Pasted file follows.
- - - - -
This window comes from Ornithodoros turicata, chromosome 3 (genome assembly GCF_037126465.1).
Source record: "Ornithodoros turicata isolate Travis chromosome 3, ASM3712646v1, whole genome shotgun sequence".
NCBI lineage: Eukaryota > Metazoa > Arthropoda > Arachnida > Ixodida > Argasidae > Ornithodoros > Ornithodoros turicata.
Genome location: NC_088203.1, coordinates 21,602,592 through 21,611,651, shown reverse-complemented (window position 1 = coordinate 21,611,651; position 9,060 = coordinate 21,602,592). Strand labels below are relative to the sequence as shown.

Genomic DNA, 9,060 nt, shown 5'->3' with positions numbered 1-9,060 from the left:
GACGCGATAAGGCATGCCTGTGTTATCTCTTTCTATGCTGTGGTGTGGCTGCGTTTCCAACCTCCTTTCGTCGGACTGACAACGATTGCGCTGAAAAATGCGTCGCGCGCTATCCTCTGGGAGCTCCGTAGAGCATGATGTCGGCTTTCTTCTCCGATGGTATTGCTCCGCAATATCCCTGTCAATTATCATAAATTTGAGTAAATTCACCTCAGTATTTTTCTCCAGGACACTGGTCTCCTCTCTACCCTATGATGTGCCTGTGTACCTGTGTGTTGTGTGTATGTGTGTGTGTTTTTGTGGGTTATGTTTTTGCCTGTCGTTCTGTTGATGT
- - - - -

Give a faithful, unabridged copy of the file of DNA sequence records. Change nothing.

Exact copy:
This window comes from Ornithodoros turicata, chromosome 3 (genome assembly GCF_037126465.1).
Source record: "Ornithodoros turicata isolate Travis chromosome 3, ASM3712646v1, whole genome shotgun sequence".
NCBI lineage: Eukaryota > Metazoa > Arthropoda > Arachnida > Ixodida > Argasidae > Ornithodoros > Ornithodoros turicata.
Genome location: NC_088203.1, coordinates 21,602,592 through 21,611,651, shown reverse-complemented (window position 1 = coordinate 21,611,651; position 9,060 = coordinate 21,602,592). Strand labels below are relative to the sequence as shown.

Genomic DNA, 9,060 nt, shown 5'->3' with positions numbered 1-9,060 from the left:
GACGCGATAAGGCATGCCTGTGTTATCTCTTTCTATGCTGTGGTGTGGCTGCGTTTCCAACCTCCTTTCGTCGGACTGACAACGATTGCGCTGAAAAATGCGTCGCGCGCTATCCTCTGGGAGCTCCGTAGAGCATGATGTCGGCTTTCTTCTCCGATGGTATTGCTCCGCAATATCCCTGTCAATTATCATAAATTTGAGTAAATTCACCTCAGTATTTTTCTCCAGGACACTGGTCTCCTCTCTACCCTATGATGTGCCTGTGTACCTGTGTGTTGTGTGTATGTGTGTGTGTTTTTGTGGGTTATGTTTTTGCCTGTCGTTCTGTTGATGT